Effects of clioquinol on memory impairment and the neurochemical modifications induced by scrapie infection in golden hamsters

Silvio R. Bareggi, Daniela Braida, Claudia Pollera, Gianpietro Bondiolotti, Elena Formentin, Maria Puricelli, Giorgio Poli, Wilma Ponti, Mariaelvina Sala

Research output: Contribution to journalArticlepeer-review

Abstract

Prion protein (PrP) is a glycoprotein expressed on the surface of neurons and glial cells. Its pathological isoform (PrPres) is protease resistant, and involved in the pathogenesis of a number of transmissible encephalopathies (TSEs). One common feature of neurodegenerative diseases, including TSEs, is oxidative stress, which may be responsible not only for the dysfunction or death of neuronal cells, but also cognitive deficits. Clioquinol (5-chloro-7-iodo-8-quinolinol) chelates zinc and copper, which are involved in the deposition of amyloid plaques and acts as an antioxidant; increased lipid peroxidation has also been demonstrated in the early phases of PrP propagation. The aim of this study was to investigate the effects of clioquinol on the changes in motor and cognitive behaviours induced by scrapie infection, as well as its effects on oxidative stress and the neurotransmitters known to be involved in motor and cognitive functions. The results show that clioquinol counteracts the massive memory deficit induced by scrapie infection. This effect is not paralleled by neurochemical changes because the levels of all of the biogenic amines and their metabolites were reduced despite clioquinol treatment. The main biochemical change induced by clioquinol was a marked reduction in lipid peroxidation at all time points. The antioxidant effect of clioquinol can reduce functional impairment and thus improve memory, but clioquinol does not reduce PrP deposition or synapse loss, as indicated by the unchanged Western blot, histopathological and histochemical findings.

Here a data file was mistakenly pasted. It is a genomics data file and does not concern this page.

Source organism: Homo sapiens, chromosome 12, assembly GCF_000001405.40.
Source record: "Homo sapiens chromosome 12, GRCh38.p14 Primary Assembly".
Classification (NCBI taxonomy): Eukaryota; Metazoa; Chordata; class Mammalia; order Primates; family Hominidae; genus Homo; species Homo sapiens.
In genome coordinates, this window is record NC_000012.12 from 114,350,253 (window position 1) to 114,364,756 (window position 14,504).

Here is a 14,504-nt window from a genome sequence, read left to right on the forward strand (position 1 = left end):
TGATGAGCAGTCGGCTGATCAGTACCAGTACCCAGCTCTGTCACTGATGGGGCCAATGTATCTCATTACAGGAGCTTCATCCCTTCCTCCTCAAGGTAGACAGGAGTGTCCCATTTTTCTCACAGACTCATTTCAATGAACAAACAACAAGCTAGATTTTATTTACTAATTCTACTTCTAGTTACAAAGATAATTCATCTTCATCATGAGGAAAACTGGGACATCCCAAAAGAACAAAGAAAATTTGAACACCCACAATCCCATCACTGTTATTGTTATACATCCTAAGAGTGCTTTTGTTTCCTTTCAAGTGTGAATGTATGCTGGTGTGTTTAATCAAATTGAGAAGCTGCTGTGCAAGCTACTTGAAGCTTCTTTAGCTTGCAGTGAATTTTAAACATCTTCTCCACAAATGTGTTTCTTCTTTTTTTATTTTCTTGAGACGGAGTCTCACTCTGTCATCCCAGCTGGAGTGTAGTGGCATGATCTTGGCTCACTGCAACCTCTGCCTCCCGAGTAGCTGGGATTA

Original languageEnglish
Pages (from-to)195-200
Number of pages6
JournalBrain Research
Volume1280
DOIs
Publication statusPublished - Jul 14 2009

Keywords

  • Biogenic amine
  • Memory
  • Oxidative stress
  • Scrapie infection

ASJC Scopus subject areas

  • Neuroscience(all)
  • Clinical Neurology
  • Developmental Biology
  • Molecular Biology

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